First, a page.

Mastering the Human Instrument

From cacophony to symphony
Added: Tuesday, 5 August 2008

watch original V-Blog in Persian

watch original V-Blog in German

I have a German video blog on Youtube that was suddenly featured as blog of the day for two consecutive days in the German-speaking world. As a result I got a lot of messages and comments. It was fascinating to see how people began discussing issues among themselves in discussions that branched out among the comments posted. That feedback was extremely fruitful for me, as it highlighted what concepts viewers were struggling with. I often think, Doubletake attracts predominantly like-minded people, whereas the audience on Youtube was completely random and very critical. So their feedback was more representative of what the world at large is thinking. Three major concepts emerged that people were really struggling with and that I'd love to address. These are basic assumptions we make about life - as a global society. Paradigms, that I'm suggesting, can be turned on their head.

Firstly, the concept of 'unity' (of humanity/ unity in politics/ culture/ religion) seemed to evoke fears of 'uniformity'. A lot of people felt that an international auxiliary language for example, which would help us communicate better as a human family, or the process of 'globalization' (a very loaded word) would ultimately undermine diversity and create a 'bland soup of uniformity' – to quote one of the viewers. But I'm suggesting this would not be case at all. On the contrary, our very diversity would become more vibrant.

One of my favorite analogies highlights this very poignantly. When you take the keys of a piano, each and every one of them is unique and different. You wouldn't want them to be the same! But there are two ways that you can play a piano. You can randomly bang and hit the keys and create a loud, chaotic and painful cacophony of noise, or, you can play these keys with a measure of love and know-how and create a harmonious, melodic symphony that allows every single note to emerge at its most beautiful without compromising the diversity of the keys in any way!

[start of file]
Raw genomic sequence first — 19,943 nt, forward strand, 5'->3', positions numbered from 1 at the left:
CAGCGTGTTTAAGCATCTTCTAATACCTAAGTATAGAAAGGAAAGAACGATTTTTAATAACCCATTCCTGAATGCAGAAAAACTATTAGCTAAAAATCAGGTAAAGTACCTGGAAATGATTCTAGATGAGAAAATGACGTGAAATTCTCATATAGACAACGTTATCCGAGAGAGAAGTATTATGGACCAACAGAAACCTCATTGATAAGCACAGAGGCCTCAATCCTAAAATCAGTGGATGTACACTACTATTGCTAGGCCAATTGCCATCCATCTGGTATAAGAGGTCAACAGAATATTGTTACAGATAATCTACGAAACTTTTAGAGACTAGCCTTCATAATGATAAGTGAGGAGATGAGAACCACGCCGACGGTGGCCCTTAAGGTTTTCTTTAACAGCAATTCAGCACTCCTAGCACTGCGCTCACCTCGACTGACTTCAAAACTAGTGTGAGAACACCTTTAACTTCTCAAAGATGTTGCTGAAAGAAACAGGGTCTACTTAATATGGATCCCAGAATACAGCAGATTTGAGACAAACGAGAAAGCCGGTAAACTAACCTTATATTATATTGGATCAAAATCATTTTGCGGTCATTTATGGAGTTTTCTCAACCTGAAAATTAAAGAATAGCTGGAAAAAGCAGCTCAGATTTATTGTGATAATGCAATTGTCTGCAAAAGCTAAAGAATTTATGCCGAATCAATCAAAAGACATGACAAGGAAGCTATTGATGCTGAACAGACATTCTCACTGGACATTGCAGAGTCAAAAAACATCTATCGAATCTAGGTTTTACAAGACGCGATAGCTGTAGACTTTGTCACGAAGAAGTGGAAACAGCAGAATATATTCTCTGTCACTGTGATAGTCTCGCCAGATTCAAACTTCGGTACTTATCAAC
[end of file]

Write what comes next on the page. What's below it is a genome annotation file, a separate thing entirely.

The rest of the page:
The first scenario highlights how our world is functioning at present, and the second how it could be. Now a lot of people say that this second option is nothing but a 'dream', a 'desire', a futile 'utopic' image of what this world could be like. But I venture to argue the opposite. It is not a dream, it is a necessity of our day and age. The world used to function on a win-lose paradigm, where one nations'/ groups'/ factions' interest existed in isolation or opposition to that of others, but now we're living in a very interlinked, interdependent world, where our survival is no longer dependent on the fittest, but on the wellbeing of even the 'weakest' link - the entirety of the human race.

Besides, it is only the "can do" attitude that has achieved any of history's greatest feats: the abolishment of slavery, the discovery of electricity, aviation...anything! Of course it's possible! We must just want it!

And yes, globalisation is a loaded word, because people associate it with the materialism and self-interest that fuels it at present. But does it matter what fuels it? The end result is that we come together. I always say it doesn't matter whether you protect the environment for idealistic reasons or for selfish reasons (because you can no longer breathe the air around you and your life depends on you protecting the environment). The result is the same! The only draw-back is that the second options causes a lot more prolonged pain and suffering in the process, which is obviously what the world seems to want. We keep doing things the way we've always done them, until we are literally forced to do them differently. Oh mankind's stubborn clingings....